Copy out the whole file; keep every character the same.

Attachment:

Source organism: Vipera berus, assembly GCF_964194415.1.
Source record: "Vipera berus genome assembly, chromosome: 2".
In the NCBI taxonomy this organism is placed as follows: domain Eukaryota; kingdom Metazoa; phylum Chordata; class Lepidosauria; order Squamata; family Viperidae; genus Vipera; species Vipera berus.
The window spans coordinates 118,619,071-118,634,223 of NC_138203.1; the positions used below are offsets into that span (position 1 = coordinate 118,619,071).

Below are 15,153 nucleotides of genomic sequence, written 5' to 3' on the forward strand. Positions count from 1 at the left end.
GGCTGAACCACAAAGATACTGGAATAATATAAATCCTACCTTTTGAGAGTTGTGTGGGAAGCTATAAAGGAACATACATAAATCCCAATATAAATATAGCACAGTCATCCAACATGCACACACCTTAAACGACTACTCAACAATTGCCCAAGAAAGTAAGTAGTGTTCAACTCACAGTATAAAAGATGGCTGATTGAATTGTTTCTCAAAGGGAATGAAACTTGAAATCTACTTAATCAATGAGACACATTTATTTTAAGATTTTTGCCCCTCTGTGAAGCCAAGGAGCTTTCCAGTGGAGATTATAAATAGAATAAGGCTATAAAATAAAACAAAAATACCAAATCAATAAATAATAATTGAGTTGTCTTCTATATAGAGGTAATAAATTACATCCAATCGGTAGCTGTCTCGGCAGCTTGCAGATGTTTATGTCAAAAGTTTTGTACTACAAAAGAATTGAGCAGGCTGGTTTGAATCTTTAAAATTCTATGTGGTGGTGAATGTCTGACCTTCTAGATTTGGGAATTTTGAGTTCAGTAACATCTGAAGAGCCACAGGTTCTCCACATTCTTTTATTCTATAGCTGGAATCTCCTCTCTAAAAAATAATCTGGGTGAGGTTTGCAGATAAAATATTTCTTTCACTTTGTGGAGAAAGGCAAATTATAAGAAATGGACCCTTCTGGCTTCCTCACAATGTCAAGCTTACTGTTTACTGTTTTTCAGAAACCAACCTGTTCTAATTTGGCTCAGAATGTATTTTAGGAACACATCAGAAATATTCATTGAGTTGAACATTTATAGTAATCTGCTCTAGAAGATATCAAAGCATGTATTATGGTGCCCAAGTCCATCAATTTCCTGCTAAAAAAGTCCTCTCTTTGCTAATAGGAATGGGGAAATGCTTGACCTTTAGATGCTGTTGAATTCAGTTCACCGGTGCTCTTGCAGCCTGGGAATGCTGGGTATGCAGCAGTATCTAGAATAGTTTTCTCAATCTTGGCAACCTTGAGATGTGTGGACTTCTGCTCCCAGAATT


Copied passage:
Source organism: Vipera berus, assembly GCF_964194415.1.
Source record: "Vipera berus genome assembly, chromosome: 2".
In the NCBI taxonomy this organism is placed as follows: domain Eukaryota; kingdom Metazoa; phylum Chordata; class Lepidosauria; order Squamata; family Viperidae; genus Vipera; species Vipera berus.
The window spans coordinates 118,619,071-118,634,223 of NC_138203.1; the positions used below are offsets into that span (position 1 = coordinate 118,619,071).

Below are 15,153 nucleotides of genomic sequence, written 5' to 3' on the forward strand. Positions count from 1 at the left end.
GGCTGAACCACAAAGATACTGGAATAATATAAATCCTACCTTTTGAGAGTTGTGTGGGAAGCTATAAAGGAACATACATAAATCCCAATATAAATATAGCACAGTCATCCAACATGCACACACCTTAAACGACTACTCAACAATTGCCCAAGAAAGTAAGTAGTGTTCAACTCACAGTATAAAAGATGGCTGATTGAATTGTTTCTCAAAGGGAATGAAACTTGAAATCTACTTAATCAATGAGACACATTTATTTTAAGATTTTTGCCCCTCTGTGAAGCCAAGGAGCTTTCCAGTGGAGATTATAAATAGAATAAGGCTATAAAATAAAACAAAAATACCAAATCAATAAATAATAATTGAGTTGTCTTCTATATAGAGGTAATAAATTACATCCAATCGGTAGCTGTCTCGGCAGCTTGCAGATGTTTATGTCAAAAGTTTTGTACTACAAAAGAATTGAGCAGGCTGGTTTGAATCTTTAAAATTCTATGTGGTGGTGAATGTCTGACCTTCTAGATTTGGGAATTTTGAGTTCAGTAACATCTGAAGAGCCACAGGTTCTCCACATTCTTTTATTCTATAGCTGGAATCTCCTCTCTAAAAAATAATCTGGGTGAGGTTTGCAGATAAAATATTTCTTTCACTTTGTGGAGAAAGGCAAATTATAAGAAATGGACCCTTCTGGCTTCCTCACAATGTCAAGCTTACTGTTTACTGTTTTTCAGAAACCAACCTGTTCTAATTTGGCTCAGAATGTATTTTAGGAACACATCAGAAATATTCATTGAGTTGAACATTTATAGTAATCTGCTCTAGAAGATATCAAAGCATGTATTATGGTGCCCAAGTCCATCAATTTCCTGCTAAAAAAGTCCTCTCTTTGCTAATAGGAATGGGGAAATGCTTGACCTTTAGATGCTGTTGAATTCAGTTCACCGGTGCTCTTGCAGCCTGGGAATGCTGGGTATGCAGCAGTATCTAGAATAGTTTTCTCAATCTTGGCAACCTTGAGATGTGTGGACTTCTGCTCCCAGAATT